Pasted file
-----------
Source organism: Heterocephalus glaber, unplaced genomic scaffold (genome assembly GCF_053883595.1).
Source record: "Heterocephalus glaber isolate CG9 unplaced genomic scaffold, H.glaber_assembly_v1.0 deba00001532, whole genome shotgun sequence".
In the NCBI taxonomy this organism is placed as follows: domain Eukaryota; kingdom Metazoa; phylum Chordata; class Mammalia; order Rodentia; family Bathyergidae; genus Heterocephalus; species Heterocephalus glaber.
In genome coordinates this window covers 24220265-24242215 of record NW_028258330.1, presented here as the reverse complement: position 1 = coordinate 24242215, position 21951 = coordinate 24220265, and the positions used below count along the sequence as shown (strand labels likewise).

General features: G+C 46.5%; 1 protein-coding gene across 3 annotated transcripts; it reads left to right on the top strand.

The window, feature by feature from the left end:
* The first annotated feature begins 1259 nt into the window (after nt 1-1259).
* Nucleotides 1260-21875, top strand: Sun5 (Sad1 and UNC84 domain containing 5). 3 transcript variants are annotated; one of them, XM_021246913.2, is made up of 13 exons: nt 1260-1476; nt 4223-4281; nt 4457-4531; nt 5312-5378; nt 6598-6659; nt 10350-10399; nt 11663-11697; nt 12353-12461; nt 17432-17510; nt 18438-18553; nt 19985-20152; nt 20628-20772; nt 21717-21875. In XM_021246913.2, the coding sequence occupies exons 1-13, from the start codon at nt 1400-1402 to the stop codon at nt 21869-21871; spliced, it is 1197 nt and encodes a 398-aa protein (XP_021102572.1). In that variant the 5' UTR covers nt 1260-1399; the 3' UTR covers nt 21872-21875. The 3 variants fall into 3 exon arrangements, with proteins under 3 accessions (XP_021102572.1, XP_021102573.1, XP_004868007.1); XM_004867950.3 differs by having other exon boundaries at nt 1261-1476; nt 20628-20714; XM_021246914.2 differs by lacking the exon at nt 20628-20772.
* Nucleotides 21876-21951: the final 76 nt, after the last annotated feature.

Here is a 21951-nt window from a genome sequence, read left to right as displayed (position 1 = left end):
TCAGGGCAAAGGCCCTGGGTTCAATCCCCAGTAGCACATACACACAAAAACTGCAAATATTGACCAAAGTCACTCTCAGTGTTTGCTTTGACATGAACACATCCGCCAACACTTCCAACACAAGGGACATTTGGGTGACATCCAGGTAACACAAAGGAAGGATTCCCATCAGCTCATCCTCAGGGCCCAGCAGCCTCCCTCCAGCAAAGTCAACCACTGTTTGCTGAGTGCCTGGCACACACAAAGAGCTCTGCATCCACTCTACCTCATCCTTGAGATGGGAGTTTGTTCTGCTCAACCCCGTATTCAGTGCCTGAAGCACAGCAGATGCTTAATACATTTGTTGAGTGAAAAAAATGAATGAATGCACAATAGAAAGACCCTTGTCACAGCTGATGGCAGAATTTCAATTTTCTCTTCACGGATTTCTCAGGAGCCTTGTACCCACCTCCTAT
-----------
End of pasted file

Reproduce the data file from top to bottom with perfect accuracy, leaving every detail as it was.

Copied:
Source organism: Heterocephalus glaber, unplaced genomic scaffold (genome assembly GCF_053883595.1).
Source record: "Heterocephalus glaber isolate CG9 unplaced genomic scaffold, H.glaber_assembly_v1.0 deba00001532, whole genome shotgun sequence".
In the NCBI taxonomy this organism is placed as follows: domain Eukaryota; kingdom Metazoa; phylum Chordata; class Mammalia; order Rodentia; family Bathyergidae; genus Heterocephalus; species Heterocephalus glaber.
In genome coordinates this window covers 24220265-24242215 of record NW_028258330.1, presented here as the reverse complement: position 1 = coordinate 24242215, position 21951 = coordinate 24220265, and the positions used below count along the sequence as shown (strand labels likewise).

General features: G+C 46.5%; 1 protein-coding gene across 3 annotated transcripts; it reads left to right on the top strand.

The window, feature by feature from the left end:
* The first annotated feature begins 1259 nt into the window (after nt 1-1259).
* Nucleotides 1260-21875, top strand: Sun5 (Sad1 and UNC84 domain containing 5). 3 transcript variants are annotated; one of them, XM_021246913.2, is made up of 13 exons: nt 1260-1476; nt 4223-4281; nt 4457-4531; nt 5312-5378; nt 6598-6659; nt 10350-10399; nt 11663-11697; nt 12353-12461; nt 17432-17510; nt 18438-18553; nt 19985-20152; nt 20628-20772; nt 21717-21875. In XM_021246913.2, the coding sequence occupies exons 1-13, from the start codon at nt 1400-1402 to the stop codon at nt 21869-21871; spliced, it is 1197 nt and encodes a 398-aa protein (XP_021102572.1). In that variant the 5' UTR covers nt 1260-1399; the 3' UTR covers nt 21872-21875. The 3 variants fall into 3 exon arrangements, with proteins under 3 accessions (XP_021102572.1, XP_021102573.1, XP_004868007.1); XM_004867950.3 differs by having other exon boundaries at nt 1261-1476; nt 20628-20714; XM_021246914.2 differs by lacking the exon at nt 20628-20772.
* Nucleotides 21876-21951: the final 76 nt, after the last annotated feature.

Here is a 21951-nt window from a genome sequence, read left to right as displayed (position 1 = left end):
TCAGGGCAAAGGCCCTGGGTTCAATCCCCAGTAGCACATACACACAAAAACTGCAAATATTGACCAAAGTCACTCTCAGTGTTTGCTTTGACATGAACACATCCGCCAACACTTCCAACACAAGGGACATTTGGGTGACATCCAGGTAACACAAAGGAAGGATTCCCATCAGCTCATCCTCAGGGCCCAGCAGCCTCCCTCCAGCAAAGTCAACCACTGTTTGCTGAGTGCCTGGCACACACAAAGAGCTCTGCATCCACTCTACCTCATCCTTGAGATGGGAGTTTGTTCTGCTCAACCCCGTATTCAGTGCCTGAAGCACAGCAGATGCTTAATACATTTGTTGAGTGAAAAAAATGAATGAATGCACAATAGAAAGACCCTTGTCACAGCTGATGGCAGAATTTCAATTTTCTCTTCACGGATTTCTCAGGAGCCTTGTACCCACCTCCTAT